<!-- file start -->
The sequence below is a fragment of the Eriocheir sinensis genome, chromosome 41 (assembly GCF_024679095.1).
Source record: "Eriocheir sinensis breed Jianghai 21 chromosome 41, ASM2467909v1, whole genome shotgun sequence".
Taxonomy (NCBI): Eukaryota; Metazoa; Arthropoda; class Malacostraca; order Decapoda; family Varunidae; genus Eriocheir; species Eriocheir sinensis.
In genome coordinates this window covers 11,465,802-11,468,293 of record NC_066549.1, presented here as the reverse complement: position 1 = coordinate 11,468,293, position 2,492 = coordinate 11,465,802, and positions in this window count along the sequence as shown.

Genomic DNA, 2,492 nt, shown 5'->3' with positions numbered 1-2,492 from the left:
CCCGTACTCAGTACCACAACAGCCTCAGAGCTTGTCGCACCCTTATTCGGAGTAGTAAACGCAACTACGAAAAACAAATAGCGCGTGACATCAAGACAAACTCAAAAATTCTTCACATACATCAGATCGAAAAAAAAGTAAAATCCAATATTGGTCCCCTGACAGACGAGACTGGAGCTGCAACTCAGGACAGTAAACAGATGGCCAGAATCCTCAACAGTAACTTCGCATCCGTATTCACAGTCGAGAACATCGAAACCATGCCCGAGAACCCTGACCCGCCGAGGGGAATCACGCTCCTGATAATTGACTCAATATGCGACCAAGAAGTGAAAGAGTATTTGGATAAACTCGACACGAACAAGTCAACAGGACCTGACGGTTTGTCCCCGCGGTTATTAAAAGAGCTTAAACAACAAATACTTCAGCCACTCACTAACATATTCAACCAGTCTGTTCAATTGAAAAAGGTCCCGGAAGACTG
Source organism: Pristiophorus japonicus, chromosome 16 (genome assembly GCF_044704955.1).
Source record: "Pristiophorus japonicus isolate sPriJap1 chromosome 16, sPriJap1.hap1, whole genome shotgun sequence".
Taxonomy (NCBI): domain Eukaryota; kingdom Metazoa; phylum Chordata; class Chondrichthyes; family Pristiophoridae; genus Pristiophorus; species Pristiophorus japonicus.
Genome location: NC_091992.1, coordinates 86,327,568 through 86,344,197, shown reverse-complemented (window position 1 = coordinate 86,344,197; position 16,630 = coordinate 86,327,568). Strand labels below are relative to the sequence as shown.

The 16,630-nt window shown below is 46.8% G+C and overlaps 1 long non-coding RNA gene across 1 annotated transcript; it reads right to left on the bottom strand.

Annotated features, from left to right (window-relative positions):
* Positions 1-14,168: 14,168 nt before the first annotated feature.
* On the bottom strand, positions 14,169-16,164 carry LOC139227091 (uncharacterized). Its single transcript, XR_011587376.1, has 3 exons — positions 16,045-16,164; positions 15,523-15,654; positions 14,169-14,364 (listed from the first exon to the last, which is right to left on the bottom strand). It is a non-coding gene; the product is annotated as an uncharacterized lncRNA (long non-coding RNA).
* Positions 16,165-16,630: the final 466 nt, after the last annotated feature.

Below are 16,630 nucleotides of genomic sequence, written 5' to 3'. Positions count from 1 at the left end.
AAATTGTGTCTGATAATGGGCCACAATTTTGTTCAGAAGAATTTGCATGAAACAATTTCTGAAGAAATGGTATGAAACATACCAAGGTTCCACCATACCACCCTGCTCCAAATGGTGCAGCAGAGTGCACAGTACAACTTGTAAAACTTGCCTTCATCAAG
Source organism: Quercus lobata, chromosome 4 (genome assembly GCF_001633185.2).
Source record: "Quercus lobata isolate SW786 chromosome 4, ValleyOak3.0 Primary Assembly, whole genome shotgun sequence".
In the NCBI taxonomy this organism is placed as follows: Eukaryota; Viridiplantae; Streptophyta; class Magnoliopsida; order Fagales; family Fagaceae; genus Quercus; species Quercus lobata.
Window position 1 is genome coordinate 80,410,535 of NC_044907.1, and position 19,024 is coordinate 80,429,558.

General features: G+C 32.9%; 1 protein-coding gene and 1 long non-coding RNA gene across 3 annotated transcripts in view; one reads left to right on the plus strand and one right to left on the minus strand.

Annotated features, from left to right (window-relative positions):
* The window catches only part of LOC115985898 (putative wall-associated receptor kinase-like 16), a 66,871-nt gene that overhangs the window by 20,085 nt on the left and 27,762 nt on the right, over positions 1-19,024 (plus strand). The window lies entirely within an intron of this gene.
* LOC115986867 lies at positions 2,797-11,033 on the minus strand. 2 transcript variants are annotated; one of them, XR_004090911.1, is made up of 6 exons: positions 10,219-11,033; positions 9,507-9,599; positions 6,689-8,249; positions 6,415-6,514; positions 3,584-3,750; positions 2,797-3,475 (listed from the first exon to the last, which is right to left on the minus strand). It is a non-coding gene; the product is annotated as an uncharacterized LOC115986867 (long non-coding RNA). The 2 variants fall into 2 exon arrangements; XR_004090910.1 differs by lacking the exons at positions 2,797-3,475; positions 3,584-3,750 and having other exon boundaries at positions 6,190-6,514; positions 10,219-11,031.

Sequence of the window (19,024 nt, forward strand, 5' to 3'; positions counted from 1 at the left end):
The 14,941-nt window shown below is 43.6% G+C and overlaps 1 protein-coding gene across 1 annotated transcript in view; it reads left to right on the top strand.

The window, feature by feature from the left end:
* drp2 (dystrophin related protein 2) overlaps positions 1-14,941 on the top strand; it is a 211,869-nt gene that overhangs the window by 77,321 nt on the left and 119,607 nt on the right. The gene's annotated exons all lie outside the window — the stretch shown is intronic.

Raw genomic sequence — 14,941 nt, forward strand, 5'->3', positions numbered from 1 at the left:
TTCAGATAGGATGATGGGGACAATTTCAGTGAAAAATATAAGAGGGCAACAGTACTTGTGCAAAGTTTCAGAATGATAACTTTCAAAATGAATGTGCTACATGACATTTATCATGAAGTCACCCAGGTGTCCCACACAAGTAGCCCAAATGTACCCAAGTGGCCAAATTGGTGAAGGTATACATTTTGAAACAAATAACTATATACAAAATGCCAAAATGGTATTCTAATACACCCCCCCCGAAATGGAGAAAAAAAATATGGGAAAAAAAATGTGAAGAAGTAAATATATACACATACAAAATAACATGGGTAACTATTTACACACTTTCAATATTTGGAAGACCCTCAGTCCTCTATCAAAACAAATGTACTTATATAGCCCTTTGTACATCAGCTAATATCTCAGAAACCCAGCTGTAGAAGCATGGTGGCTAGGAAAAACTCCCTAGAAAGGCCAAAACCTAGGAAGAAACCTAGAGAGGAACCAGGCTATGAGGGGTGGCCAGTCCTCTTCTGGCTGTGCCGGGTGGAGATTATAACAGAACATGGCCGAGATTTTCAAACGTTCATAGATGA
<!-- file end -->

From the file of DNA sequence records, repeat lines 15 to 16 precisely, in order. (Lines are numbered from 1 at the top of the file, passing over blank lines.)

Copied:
* Positions 16,165-16,630: the final 466 nt, after the last annotated feature.

Below are 16,630 nucleotides of genomic sequence, written 5' to 3'. Positions count from 1 at the left end.